Mine warns against employment fraud
Gold Fields South Deep Mine warns against imposters selling jobs at the mine.
In a statement released recently, Thandeka Mapi, Gold Fields’ Superintendent: Communications said, “Unemployment is one of the biggest challenges facing South Africa, with 28 per cent of the population registered as unemployed. This reality has unfortunately increased the number of unethical individuals targeting unsuspecting job-seekers. It has come to our attention that the South Deep Gold Mine is one of many companies whose names are being used in employment scams that exploit vulnerable people in our community.”
According to Mapi, a few individuals front themselves as either employees, or employment agents on behalf of South Deep, with the intention of misleading members of the public, and asking for a fee in exchange for jobs.
“This practice is not condoned by South Deep in any way or form and is viewed in a very serious light as it is against our values, policies and code of conduct. The management of South Deep regards these acts with the contempt they deserve. We urge all members of the community to be vigilant and report such suspicious activities.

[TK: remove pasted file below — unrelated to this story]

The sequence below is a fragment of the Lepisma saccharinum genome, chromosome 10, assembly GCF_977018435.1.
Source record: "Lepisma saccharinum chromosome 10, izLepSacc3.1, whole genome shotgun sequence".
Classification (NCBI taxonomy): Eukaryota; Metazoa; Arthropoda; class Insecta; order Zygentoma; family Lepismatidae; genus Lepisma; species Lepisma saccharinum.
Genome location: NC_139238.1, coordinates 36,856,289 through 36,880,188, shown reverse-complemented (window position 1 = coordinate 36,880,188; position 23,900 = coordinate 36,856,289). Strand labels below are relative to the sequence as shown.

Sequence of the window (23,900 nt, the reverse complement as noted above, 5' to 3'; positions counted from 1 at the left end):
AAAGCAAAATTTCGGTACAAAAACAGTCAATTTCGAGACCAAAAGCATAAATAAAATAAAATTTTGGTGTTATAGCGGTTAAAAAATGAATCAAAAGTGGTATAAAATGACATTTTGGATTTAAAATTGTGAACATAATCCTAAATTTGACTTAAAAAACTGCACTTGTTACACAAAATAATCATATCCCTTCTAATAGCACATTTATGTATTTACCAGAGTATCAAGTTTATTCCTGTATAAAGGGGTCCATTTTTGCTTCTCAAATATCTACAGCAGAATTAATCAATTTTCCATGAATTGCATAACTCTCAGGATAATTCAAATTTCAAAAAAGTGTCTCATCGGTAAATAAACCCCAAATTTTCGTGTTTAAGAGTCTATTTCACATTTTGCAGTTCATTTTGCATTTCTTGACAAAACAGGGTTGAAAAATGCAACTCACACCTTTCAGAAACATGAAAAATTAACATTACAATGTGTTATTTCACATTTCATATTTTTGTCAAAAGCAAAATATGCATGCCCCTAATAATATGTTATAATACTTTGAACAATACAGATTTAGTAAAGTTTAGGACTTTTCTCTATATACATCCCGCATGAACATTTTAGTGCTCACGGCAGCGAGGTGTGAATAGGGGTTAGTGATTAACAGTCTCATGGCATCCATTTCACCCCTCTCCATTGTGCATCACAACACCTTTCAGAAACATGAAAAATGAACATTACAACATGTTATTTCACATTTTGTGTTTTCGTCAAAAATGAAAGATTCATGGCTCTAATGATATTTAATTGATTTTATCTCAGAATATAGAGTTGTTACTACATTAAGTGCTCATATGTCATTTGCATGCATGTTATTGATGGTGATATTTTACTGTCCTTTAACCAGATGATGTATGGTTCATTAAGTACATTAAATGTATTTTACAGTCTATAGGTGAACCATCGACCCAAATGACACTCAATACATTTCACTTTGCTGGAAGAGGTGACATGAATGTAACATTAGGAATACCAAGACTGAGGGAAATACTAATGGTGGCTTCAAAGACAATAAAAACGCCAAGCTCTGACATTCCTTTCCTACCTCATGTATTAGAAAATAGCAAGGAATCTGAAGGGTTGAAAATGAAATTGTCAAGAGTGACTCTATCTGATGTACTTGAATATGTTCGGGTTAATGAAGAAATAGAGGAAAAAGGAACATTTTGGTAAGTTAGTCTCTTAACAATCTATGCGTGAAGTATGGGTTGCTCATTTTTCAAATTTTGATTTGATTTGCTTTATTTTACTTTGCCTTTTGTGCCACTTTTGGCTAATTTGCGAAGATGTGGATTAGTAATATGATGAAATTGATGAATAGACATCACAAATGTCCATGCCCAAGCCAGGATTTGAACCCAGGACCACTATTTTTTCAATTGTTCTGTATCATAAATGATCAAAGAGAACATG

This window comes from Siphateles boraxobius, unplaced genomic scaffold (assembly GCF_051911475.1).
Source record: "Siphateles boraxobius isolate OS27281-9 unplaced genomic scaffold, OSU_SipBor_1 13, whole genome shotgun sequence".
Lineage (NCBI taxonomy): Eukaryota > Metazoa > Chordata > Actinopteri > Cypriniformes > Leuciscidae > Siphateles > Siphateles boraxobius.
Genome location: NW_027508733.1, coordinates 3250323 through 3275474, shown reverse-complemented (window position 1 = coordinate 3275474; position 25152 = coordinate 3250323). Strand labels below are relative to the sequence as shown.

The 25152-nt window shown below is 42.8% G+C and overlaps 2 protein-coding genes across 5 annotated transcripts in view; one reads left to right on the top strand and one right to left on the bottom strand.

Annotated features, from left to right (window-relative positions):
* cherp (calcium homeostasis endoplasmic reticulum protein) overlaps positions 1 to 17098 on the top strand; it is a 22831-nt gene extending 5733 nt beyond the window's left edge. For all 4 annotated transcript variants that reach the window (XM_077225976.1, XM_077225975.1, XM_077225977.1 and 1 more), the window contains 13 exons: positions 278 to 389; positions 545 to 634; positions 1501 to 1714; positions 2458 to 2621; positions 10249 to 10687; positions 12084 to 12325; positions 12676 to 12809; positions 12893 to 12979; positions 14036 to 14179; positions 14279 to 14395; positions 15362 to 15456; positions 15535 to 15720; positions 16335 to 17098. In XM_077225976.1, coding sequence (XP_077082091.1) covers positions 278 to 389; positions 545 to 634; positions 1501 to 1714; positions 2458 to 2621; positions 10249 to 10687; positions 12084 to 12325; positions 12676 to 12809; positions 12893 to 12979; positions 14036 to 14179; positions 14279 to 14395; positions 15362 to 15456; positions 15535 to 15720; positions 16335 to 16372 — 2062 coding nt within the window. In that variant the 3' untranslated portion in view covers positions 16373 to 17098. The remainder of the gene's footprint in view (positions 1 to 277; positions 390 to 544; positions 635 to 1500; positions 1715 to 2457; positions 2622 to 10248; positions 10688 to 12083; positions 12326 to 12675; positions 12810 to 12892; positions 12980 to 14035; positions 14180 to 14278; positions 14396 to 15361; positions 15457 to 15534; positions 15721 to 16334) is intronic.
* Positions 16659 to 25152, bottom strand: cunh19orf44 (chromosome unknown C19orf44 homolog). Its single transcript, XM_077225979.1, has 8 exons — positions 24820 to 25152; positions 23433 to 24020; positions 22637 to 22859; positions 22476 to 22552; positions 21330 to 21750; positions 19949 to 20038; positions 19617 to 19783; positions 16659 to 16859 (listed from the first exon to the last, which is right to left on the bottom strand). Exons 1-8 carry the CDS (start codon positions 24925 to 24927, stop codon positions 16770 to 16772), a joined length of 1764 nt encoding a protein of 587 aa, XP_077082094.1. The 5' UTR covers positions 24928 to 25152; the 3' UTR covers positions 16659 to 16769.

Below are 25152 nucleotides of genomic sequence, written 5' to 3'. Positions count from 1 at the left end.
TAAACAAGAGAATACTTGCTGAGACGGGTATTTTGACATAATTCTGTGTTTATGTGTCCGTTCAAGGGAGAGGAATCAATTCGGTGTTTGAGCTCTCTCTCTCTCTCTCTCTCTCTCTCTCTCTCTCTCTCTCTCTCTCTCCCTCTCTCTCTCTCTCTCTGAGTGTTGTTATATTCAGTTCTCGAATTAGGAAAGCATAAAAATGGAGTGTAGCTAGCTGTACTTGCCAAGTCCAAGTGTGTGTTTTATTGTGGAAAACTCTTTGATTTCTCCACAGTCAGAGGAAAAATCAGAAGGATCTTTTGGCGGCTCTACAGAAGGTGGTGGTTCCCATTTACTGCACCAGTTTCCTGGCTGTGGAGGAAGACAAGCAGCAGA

“South Deep will never require any person to pay an employment fee at any given time during a recruitment process.
South Deep encourages job-seekers to make sure that they understand all the important details about looking for employment at South Deep and share this correct information with friends and families.”
Mapi also said that if anyone is aware of similar or related activities, they should please contact the South Deep Hotline on 0800 203 711 or approach the South Deep Protection Services Department.
When looking for a job, please take note of the following important points:
- You will never be requested to pay any money for your job application.
- You should only submit your CV and details to the address provided.
- Not every job advertisement is legitimate.
- The golden rule is: Any job offer that requires you to pay a fee in advance is a scam.
- If the ‘recruiter’ offers job training in return for money, know that you are being scammed. No legitimate company or recruiter would ask for money up-front, under any circumstance.
- Any recruiter or company that corresponds from a free email address such as Yahoo, Live, Hotmail or Gmail is likely to be a scammer. Legitimate job-related emails will come from a company email address.
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